DDN June2022 June 2022 - Page 12

not the case . Minimum unit pricing wouldn ’ t even touch a drink in a pub , it ’ s entirely focused on the most harmful forms of alcohol that you get in the off-trade . I support local pubs , I support responsible drinking , and I think the tax changes that Rishi Sunak has brought in are at least taking us in the right direction – so that the tax actually follows the strength of alcohol in the drink .’
FULLY FUNDED Last year he wrote a joint letter with the Forward Trust calling for the recommendations in the Dame Carol Black review to be fully funded . While the government went a long way towards doing that with its announcement of substantial new investment late last year , a number of people have warned that unless the sector can show real results in terms of reducing deaths and crime it may well be the case that the Treasury halts the funding after the first three years ( DDN , February , page 8 ; March , page 9 ). Does he think this is a real risk ?
‘ Honestly , I ’ d be amazed if the funding was removed after three years ,’ he says . ‘ I ’ ve already been to see some of the projects – like in Liverpool , with We Are With You – where the funding has come forward this year , and they ’ ve
already got statistics to show that crime is down . We ’ ve had ten years of cuts , the highest drug deaths on record , and a criminal justice system that ’ s overflowing with people who ’ ve committed crimes in relation to their own drug use .’
What ’ s needed is a health response , he states , and he ’ s supportive of community sentences and some of the diversionary schemes being implemented by police and crime commissioners , which were encouraged in the Black report and endorsed by the drug strategy . ‘ The criminal justice system is on its knees at the moment in terms of backlogs and prison places and all the rest of it , so this the evidence-based response that we need . “ Tough on drugs ” has failed as a strategy .’
EQUALITY ACT So , aside from funding , what could be done to improve access to alcohol treatment ? ‘ One thing I ’ m fighting for now is a change to the Equality Act , which covers other mental health conditions , because currently addiction is excluded ,’ he says . The act legally protects people from discrimination and ‘ if we could make that change – so that the presumption is that if someone is suffering with addiction it can be understood to be an illness and
‘ Addiction is incredibly isolating , and one of the best ways to deal with that is to provide a community to someone who ’ s suffering ... I ’ ve seen it work , I meet people and speak to people every week who owe their lives to recovery communities ...'
something that support should be provided for – it would go a long way to changing the culture and making sure the proper support is delivered .’
Stigma , shame , and fear clearly remain significant barriers to treatment , however . ‘ When we ’ re at a low point it ’ s hard to accept that what we ’ re suffering with is a chronic health condition ,’ he says , which is where education and nationwide anti-stigma campaigns could help people feel less alone and ‘ safe to seek help ’. Early intervention is also key , he believes , which means improving GP screening , combined with a ‘ no-wrong-door policy – wherever you turn up for help , you should receive the care you need , regardless of if you have history of substance use disorders ’.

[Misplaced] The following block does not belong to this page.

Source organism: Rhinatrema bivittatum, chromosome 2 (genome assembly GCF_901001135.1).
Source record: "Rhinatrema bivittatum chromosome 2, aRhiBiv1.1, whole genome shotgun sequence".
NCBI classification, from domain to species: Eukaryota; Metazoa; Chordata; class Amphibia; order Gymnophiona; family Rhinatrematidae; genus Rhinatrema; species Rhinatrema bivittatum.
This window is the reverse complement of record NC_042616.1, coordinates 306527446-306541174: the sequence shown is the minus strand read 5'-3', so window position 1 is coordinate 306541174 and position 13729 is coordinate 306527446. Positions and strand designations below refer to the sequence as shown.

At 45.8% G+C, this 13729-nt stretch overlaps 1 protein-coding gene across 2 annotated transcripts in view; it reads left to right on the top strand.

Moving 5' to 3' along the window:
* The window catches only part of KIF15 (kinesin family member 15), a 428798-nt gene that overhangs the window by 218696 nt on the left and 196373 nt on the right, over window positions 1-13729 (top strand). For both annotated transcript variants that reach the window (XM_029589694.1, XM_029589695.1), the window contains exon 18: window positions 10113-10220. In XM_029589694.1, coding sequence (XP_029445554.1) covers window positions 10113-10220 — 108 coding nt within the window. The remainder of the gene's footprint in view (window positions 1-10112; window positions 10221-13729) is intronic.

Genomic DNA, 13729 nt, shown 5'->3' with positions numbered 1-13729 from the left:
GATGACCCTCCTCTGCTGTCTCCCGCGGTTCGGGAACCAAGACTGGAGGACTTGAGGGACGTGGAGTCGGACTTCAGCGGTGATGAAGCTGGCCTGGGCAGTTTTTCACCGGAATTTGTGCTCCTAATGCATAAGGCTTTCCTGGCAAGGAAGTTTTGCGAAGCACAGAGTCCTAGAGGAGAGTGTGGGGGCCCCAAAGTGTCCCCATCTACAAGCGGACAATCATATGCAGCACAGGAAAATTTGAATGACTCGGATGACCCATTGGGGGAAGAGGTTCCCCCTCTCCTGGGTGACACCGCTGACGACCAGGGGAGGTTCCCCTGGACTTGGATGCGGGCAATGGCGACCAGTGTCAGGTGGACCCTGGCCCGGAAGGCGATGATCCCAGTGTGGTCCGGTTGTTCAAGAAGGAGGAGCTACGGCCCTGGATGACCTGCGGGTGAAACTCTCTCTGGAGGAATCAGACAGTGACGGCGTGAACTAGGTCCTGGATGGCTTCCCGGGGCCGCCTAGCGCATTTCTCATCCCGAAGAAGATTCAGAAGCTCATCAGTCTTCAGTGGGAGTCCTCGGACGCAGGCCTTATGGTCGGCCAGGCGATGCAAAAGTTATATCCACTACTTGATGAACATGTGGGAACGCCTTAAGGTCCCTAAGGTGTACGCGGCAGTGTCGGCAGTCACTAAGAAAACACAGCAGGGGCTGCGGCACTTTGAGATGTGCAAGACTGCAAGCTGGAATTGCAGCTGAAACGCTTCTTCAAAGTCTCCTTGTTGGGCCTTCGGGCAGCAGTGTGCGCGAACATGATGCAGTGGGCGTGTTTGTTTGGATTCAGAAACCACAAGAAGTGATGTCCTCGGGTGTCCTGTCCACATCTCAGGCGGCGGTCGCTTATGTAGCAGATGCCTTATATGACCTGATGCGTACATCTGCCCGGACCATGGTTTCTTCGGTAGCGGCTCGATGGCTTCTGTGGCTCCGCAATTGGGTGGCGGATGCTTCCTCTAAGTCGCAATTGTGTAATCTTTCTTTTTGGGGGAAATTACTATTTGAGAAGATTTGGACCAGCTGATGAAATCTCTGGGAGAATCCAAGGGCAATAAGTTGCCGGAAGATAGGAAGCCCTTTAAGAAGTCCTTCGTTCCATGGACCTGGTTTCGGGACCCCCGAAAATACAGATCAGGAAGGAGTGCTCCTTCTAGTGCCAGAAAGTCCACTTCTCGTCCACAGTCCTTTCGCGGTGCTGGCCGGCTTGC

Obviously the places with the highest rates of drug- and alcoholrelated deaths and harm , such as the North East , are also the most deprived , and he believes that improving treatment needs to be
a central part of any ‘ levelling up ’ agenda . ‘ I witness the alarming levels of unmet need and the devastating impact untreated addiction has on families and community ,’ he says . ‘ We cannot simply arrest our way out of the country ’ s addiction crisis , we cannot punish the already marginalised into recovery , and we cannot end the pointless cycle of harm without evidence-based policy .’
PERSON CENTRED When it comes to recovery , people have long argued over what it really means – how would he define it ? ‘ It ’ s different for everyone and I wouldn ’ t try to prescribe my own routes to anyone else , but I think you ’ ve got to have a balance of abstinence and harm reduction . I think it ’ s got to be understanding this is an illness , and trying to provide the right support to the person so that it ’ s person-centred .’
Having come from a position where he didn ’ t know what recovery ‘ even looked like ’, he says , he ’ s become passionate about the power of recovery communities . ‘ They ’ re proof that change is possible , they ’ re role models to us all . The more we celebrate and support recovery communities , the more people who are still suffering will ask for help . Since sharing about my own struggles , I ’ m dedicated to championing visible recovery .
‘ Addiction is incredibly isolating , and one of the best ways to deal with that is to provide a community to someone who ’ s suffering ,’ he states . ‘ I ’ ve seen it work , I meet people and speak to people every week who owe their lives to recovery communities in all different forms . We live in a society where there is more and more isolation , and people face incredible struggles . Finding ways in which we can support recovery communities is the one thing that must never be left out . Ensuring that they get the support and recognition in all of this is vitally important .’ DDN
Dan Carden will be speaking at the DDN conference in Birmingham on 23 June .
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